Although multiple communities have been studied where breed-specific legislation has been enacted, no convincing data indicates this strategy has succeeded anywhere to date (Klaassen et al., 1996; Ott et al., 2007; Rosado, 2007). Conversely, studies can be referenced that evidence clear, positive effects of carefully crafted, breed-neutral laws (Bradley, 2006). It is, therefore, the ASPCA’s position to oppose any state or local law to regulate or ban dogs based on breed. The ASPCA recognizes that dangerous dogs pose a community problem requiring serious attention. However, in light of the absence of scientific data indicating the efficacy of breed-specific laws, and the unfair and inhumane targeting of responsible pet guardians and their dogs that inevitably results when these laws are enacted, the ASPCA instead favors effective enforcement of a combination of breed-neutral laws that hold reckless dog guardians accountable for their dogs’ aggressive behavior. Ideally, a breed-neutral approach should include the following:
Enhanced enforcement of dog license laws, with adequate fees to augment animal control budgets and surcharges on ownership of unaltered dogs to help fund low-cost pet sterilization programs in the communities in which the fees are collected. To ensure a high licensing rate, Calgary, Canada—its animal control program funded entirely by license fees and fines—imposes a $250 penalty for failure to license a dog over three months of age (Calgary Responsible Pet Ownership Bylaw, 2006).
Laws that mandate the sterilization of shelter animals, ideally before adoption, and make low-cost sterilization services widely available. (See ASPCA Position Statement on Mandatory Spay/Neuter Laws, 2008[link])
Enhanced enforcement of leash/dog-at-large laws, with adequate penalties to ensure that the laws are taken seriously and to augment animal control funding.
Dangerous dog laws that are breed-neutral and focus on the behavior of the individual guardian and dog (taking care to ensure that common puppy behaviors such as jumping up, rough play and nipping are not deemed evidence of dangerousness). Graduated penalties should include mandated sterilization and microchipping (or other permanent identification) of dogs deemed dangerous, and options for mandating muzzling, confinement, adult supervision, training and owner education. In aggravated circumstances—such as where the dog seriously injures or kills a person, or a qualified behaviorist who has personally evaluated the dog determines that the dog poses a substantial risk of such behavior—euthanasia may be justified. In Multnomah County, Oregon, a breed-neutral ordinance imposing graduated penalties on dogs and guardians according to the seriousness of the dog’s behavior has reduced repeat injurious bites from 25 percent to seven percent (Bradley, 2006).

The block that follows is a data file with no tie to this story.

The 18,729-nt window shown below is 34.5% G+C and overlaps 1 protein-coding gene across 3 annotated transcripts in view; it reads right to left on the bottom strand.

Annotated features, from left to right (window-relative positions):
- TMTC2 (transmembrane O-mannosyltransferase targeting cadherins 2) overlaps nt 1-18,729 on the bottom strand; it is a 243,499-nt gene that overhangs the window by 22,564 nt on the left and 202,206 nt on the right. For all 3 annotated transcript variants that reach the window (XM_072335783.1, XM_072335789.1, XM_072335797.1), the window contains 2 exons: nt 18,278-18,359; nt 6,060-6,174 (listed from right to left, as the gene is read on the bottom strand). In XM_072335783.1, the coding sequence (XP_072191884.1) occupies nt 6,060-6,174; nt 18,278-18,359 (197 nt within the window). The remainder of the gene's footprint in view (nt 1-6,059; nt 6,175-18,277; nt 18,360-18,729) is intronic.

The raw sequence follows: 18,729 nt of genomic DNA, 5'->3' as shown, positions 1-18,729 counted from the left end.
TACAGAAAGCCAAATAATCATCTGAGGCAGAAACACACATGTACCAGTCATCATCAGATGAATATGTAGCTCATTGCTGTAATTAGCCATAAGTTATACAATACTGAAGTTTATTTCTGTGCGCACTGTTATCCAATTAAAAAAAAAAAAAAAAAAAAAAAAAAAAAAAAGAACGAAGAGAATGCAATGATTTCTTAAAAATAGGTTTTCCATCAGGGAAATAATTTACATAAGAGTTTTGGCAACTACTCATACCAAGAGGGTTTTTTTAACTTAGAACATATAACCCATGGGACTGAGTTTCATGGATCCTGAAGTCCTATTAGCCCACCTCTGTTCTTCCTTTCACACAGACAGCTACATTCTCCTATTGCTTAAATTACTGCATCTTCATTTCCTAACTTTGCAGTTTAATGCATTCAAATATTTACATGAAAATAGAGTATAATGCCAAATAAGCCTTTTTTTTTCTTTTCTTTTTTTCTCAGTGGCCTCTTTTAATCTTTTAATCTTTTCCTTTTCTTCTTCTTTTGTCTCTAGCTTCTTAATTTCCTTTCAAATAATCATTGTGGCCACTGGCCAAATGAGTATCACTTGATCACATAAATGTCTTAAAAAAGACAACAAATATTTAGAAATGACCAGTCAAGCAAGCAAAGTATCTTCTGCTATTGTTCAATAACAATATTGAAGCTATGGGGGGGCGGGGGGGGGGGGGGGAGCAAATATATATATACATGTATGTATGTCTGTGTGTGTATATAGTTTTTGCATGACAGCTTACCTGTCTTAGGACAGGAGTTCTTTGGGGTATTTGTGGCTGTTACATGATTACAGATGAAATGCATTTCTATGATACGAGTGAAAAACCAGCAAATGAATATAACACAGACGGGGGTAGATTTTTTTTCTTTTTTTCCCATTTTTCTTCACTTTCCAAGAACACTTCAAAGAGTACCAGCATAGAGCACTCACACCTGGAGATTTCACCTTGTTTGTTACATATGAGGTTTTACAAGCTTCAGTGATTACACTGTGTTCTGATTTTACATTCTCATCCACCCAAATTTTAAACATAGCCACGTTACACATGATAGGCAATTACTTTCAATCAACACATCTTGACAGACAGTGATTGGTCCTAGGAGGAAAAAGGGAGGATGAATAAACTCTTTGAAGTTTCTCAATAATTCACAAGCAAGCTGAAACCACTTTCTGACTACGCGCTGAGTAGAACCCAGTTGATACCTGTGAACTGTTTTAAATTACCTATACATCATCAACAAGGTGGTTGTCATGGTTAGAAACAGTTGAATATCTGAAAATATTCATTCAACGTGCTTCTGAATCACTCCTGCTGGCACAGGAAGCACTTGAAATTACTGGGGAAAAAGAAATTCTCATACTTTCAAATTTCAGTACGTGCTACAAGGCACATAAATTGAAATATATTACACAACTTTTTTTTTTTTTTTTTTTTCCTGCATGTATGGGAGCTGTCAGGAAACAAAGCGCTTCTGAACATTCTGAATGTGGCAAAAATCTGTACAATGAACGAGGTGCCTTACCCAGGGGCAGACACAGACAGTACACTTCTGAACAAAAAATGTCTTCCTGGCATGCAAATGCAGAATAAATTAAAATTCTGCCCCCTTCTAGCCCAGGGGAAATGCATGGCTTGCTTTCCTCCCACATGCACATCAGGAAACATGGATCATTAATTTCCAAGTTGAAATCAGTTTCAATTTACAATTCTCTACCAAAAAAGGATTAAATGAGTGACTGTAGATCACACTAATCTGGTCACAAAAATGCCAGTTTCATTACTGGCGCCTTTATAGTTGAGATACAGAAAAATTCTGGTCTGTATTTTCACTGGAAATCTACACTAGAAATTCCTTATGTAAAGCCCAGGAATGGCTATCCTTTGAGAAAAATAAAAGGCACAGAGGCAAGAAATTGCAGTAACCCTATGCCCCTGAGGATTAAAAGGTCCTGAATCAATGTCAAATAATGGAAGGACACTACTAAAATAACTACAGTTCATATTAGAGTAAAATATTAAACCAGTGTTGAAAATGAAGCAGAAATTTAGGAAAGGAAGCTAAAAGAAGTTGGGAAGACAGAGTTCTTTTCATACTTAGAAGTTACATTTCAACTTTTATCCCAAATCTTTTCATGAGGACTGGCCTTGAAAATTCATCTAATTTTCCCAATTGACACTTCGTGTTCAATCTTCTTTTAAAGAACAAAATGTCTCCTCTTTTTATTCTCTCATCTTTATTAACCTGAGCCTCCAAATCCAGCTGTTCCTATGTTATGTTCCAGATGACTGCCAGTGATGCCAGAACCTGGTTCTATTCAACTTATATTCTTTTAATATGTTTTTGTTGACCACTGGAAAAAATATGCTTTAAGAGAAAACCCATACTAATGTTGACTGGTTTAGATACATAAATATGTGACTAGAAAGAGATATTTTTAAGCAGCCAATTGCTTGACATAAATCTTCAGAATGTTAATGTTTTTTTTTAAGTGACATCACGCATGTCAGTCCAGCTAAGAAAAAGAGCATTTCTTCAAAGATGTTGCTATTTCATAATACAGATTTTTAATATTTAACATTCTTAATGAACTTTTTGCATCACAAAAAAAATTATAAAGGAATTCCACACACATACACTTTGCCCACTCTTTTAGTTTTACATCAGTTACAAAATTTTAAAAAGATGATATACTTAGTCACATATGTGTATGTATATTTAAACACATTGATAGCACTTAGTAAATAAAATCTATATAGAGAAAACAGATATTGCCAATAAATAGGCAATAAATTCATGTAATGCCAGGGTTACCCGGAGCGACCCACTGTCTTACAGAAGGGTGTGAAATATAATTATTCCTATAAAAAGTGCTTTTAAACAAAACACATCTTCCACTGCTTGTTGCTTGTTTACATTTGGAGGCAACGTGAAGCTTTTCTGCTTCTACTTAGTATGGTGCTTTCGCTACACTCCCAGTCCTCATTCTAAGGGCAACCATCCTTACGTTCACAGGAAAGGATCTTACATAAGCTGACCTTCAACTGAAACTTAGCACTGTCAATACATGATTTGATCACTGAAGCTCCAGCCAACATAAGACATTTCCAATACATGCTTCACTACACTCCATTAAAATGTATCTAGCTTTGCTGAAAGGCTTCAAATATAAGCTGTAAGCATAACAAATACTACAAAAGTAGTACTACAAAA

Laws that hold dog guardians financially accountable for a failure to adhere to animal control laws, as well as civilly and criminally liable for unjustified injuries or damage caused by their dogs. Calgary, Canada, has reduced reported incidents of aggression by 56 percent and its bite incidents by 21 percent by requiring guardians of dogs who have displayed aggression to dogs or to humans to pay fines ranging from $250 to $1500 (Calgary Responsible Pet Ownership Bylaw, 2006).
Laws that prohibit chaining or tethering (taking care also to prohibit unreasonable confinement once a dog is removed from a chain), coupled with enhanced enforcement of animal cruelty and animal fighting laws. Lawrence, Kansas, significantly reduced dog fighting and cruelty complaints by enacting an ordinance prohibiting tethering a dog for more than one hour (Belt, 2006).
Further, the ASPCA supports a community-based approach to resolving the reckless guardian/dangerous dog question whereby all stakeholders—animal control, animal shelters, medical and veterinary professionals, civic groups, teachers, public officials—collectively identify an appropriate dog bite prevention strategy. Central to this model is an “advisory council or task force representing a wide spectrum of community concerns and perspectives” whose members review available dog bite data, current laws, and “sources of ineffectiveness” and recommend realistic and enforceable policy, coupled with outreach to the media and educational efforts directed at those in regular contact with “dog owners and potential victims” (e.g., medical and veterinary professionals, animal control/shelters, teachers) (AVMA, 2001).
In summary, the ASPCA advocates the implementation of a community dog bite prevention program encompassing media and educational outreach in conjunction with the enactment, and vigorous enforcement, of breed-neutral laws that focus on the irresponsible and dangerous behavior of individual guardians and their dogs. The ASPCA believes that this approach—promoting education in the appropriate care, training and supervision of dogs as well as state and local laws that address licensing, reproductive status, chaining/improper confinement, cruel treatment and at-large dogs; imposing civil and criminal liability on guardians for their negligent and reckless behavior; and targeting problematic dogs and guardians early with progressively escalating penalties—constitutes the most compassionate, fair, efficient and ultimately effective means of resolving concerns related to dangerous dogs in the community.